His principled and frustrated superior, Dr. Barnes (Cruskie), powerless to protect him, says, "The men who know their jobs don't run anything here, except the motormen on the trolleys."
At a union meeting, the downtrodden workers are rallied by Agate (Messick), but they are all waiting for the leadership of Lefty to have the courage to strike. But Lefty never comes. The workers wonder if they have been betrayed. When the workers get the stunning news that Lefty has been murdered for his left-wing ideas, Agate calls on the workers for a response. The play ends in a unified shout: "STRIKE, STRIKE, STRIKE!!!"
PA kicks off Educators Meet Legislators project
by Mike Sewall
The Professional Association has begun its series of informative presentations at the Oneida County Board of Legislators meetings.
At the May 15th session, President Schafer explained the project to the legislators and introduced PA President Searles. Ellis addressed the group and then introduced our first presenters, Jessica Basi and Cynthia Villanti.
Jessica, Program Director for Ready, Set, College!, discussed the program, which enjoys funding in large part through the County, and updated the legislators on its status and success.
Cynthia next spoke about improvements in technology on campus, from the smart classrooms in the new Information Technology building to the College's adoption of Blackboard as the new CMS by which to deliver web-based courses.
We believe that this Board of Legislators session will air on the local public access station on Tuesday, May 21st, in the evening. Questions about the project? Want to participate? Contact me at firstname.lastname@example.org.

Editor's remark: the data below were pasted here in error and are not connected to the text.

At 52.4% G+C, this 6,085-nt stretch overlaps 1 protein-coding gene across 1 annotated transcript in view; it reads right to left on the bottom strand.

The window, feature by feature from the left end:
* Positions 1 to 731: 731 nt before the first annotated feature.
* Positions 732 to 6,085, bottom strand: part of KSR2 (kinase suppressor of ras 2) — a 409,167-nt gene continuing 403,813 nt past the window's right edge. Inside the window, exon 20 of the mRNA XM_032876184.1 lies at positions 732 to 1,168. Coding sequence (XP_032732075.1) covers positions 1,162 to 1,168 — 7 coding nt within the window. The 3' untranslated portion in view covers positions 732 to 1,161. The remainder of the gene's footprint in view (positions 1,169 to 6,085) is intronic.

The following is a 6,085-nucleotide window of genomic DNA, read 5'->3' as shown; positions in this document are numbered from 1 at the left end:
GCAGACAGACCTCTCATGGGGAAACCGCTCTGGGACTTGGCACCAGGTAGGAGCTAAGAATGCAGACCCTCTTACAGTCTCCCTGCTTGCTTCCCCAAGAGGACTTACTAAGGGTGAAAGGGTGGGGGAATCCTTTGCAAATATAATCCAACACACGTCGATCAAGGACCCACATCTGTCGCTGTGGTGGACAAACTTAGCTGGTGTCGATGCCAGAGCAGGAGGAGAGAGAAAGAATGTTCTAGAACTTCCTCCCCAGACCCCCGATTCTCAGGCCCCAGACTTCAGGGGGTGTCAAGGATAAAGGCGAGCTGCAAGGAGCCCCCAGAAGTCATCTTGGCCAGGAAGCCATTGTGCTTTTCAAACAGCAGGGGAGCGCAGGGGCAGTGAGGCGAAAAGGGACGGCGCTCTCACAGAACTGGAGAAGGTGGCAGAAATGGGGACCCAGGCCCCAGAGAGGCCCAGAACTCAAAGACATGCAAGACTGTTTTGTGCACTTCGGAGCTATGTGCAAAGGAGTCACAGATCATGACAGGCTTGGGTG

by Sam Drogo
As many of you know, the Negotiations Team continues to put in long hours on behalf of the entire Professional Association. Despite County and State budget problems, the PA maintains its position that we deserve compensation increases. Since the last update in the April PAnorama, in which Ellis noted the team's 50 hours of service, the team has devoted 23 more hours of their time to this important work. The team and the College have reached some agreement on issues relating to evaluation, web-based courses, and promotion.
Currently, the team is gearing up to tackle tough issues relating to compensation and benefits and continues to work hard both at and away from the bar-gaining table to make sure we have the necessary resources to achieve a favorable settlement. The team has prepared itself well by using NYSUT Utica Regional Office resources to gather data. The team has one more bargaining session in May and now is working out the details of its summer schedule of negotiations meetings.
Coordinators: Take Note!
What appeared in last month's Grievance Committee Update bears repeating. If you have not already done this, it would be wise to do it soon:
If you expect to have a coordinator agreement for next Fall, you should be sure to clarify what the terms and conditions of your agreement will be.
Some coordinators have been informed that there will be significant changes in their agreements. These changes included both lower pay and fewer course load reductions. Again, be aware that the contract allows either party to terminate the agreement as long as notice is given at least 30 days prior to its expiration date.
OSSD honors PA members
by Lynn Igoe
Each year, the Mohawk Valley Community College Office for Services to Students with Disabilities joins together with students to recognize college employees who have gone "above and beyond the call of duty" in their service to students with disabilities. And each year, Professional Association members make up the bulk of the list of those being honored.
The following is a list of the 2002 honorees who are mem-bers of the PA, accompanied by a brief quote from their nomination letters. It would be impossible to serve the needs of our students with disabilities without the support and assistance of these valuable professionals. Along with our students, we thank and honor them.
- Tom Capraro - "I nominate Mr. Capraro because of his passion for teaching. He is very
helpful in many ways... I will be forever grateful."
- Sam Drogo "has taken time out of his schedule to assist me in lab. Without his help, I
would not be as successful as I am."